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Ceropegia buchananii (Brachystelma buchananii)


Scientific Name

Ceropegia buchananii (N.E.Br.) Bruyns


Brachystelma buchananii (basionym), Brachystelma magicum, Brachystelma nauseosum, Brachystelma shirense

Scientific Classification

Family: Apocynaceae
Subfamily: Asclepiadoideae
Genus: Ceropegia


Ceropegia buchananii, formerly know as Brachystelma buchananii, is an erect or procumbent perennial with annual stems, growing from a tuber. The leaves are large, green, ovate-elliptic and arranged in an alternate or opposite position. The corolla is up to 1 inch (2.5 cm) in diameter, cup-shaped, outside greenish, inside wrinkled, cream with dark purple margin and stripes, glabrous or more or less white-hairy, on both sides and 5-lobed to half-way down.

Ceropegia buchananii (Brachystelma buchananii)

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USDA hardiness zone 10a to 11b: from 30 °F (−1.1 °C) to 50 °F (+10 °C).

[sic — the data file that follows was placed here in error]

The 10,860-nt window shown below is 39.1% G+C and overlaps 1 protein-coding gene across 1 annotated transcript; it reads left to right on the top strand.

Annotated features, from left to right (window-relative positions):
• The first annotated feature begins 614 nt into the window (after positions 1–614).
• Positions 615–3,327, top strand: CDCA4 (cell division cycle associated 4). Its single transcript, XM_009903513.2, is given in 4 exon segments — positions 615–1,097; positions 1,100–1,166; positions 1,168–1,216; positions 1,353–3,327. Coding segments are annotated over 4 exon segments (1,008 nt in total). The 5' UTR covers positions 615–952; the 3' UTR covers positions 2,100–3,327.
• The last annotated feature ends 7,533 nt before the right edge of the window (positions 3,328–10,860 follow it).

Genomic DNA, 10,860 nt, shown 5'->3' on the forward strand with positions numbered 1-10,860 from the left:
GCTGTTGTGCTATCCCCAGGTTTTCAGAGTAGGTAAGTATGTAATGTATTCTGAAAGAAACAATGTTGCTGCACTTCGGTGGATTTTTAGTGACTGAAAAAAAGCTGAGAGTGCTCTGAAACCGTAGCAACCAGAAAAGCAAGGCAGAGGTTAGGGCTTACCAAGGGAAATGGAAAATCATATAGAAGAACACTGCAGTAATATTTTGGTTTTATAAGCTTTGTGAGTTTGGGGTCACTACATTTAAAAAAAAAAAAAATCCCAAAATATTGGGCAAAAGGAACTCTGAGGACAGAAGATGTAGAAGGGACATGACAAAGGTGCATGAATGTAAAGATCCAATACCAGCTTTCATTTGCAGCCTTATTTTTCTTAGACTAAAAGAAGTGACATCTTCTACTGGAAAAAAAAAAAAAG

How to Grow and Care

A gritty compost is suitable, and clay pots help with drainage, especially for the species with white thickened roots which are the most susceptible to rotting and for species forming large tubers. Ceropegias appreciate water and a little fertilizer during warm weather, although some care with watering is required for the more difficult species. The vine-like species can suffer from prolonged drought.

Typically, many of these species grow and climb naturally among bushes which provide shade and humidity to the base, while the vegetative growth is in the light. Where tubers occur, they are best planted on the surface of the compost, and the vegetative growth allowed to twine around supports or to trail down from a hanging pot. The latter mode of growth has the advantage of not using valuable bench space. Small tubers formed at joints in the thin stems of some species can be used for propagation. If the tuber rots or dries out, don't panic. As long as some of the top growth is still in reasonable condition, it may be possible to save the plant by re-rooting stems in damp gravel… – See more at: How to Grow and Care for Ceropegia


It is native to Congo, Malawi, Zambia, Tanzania and Zimbabwe.


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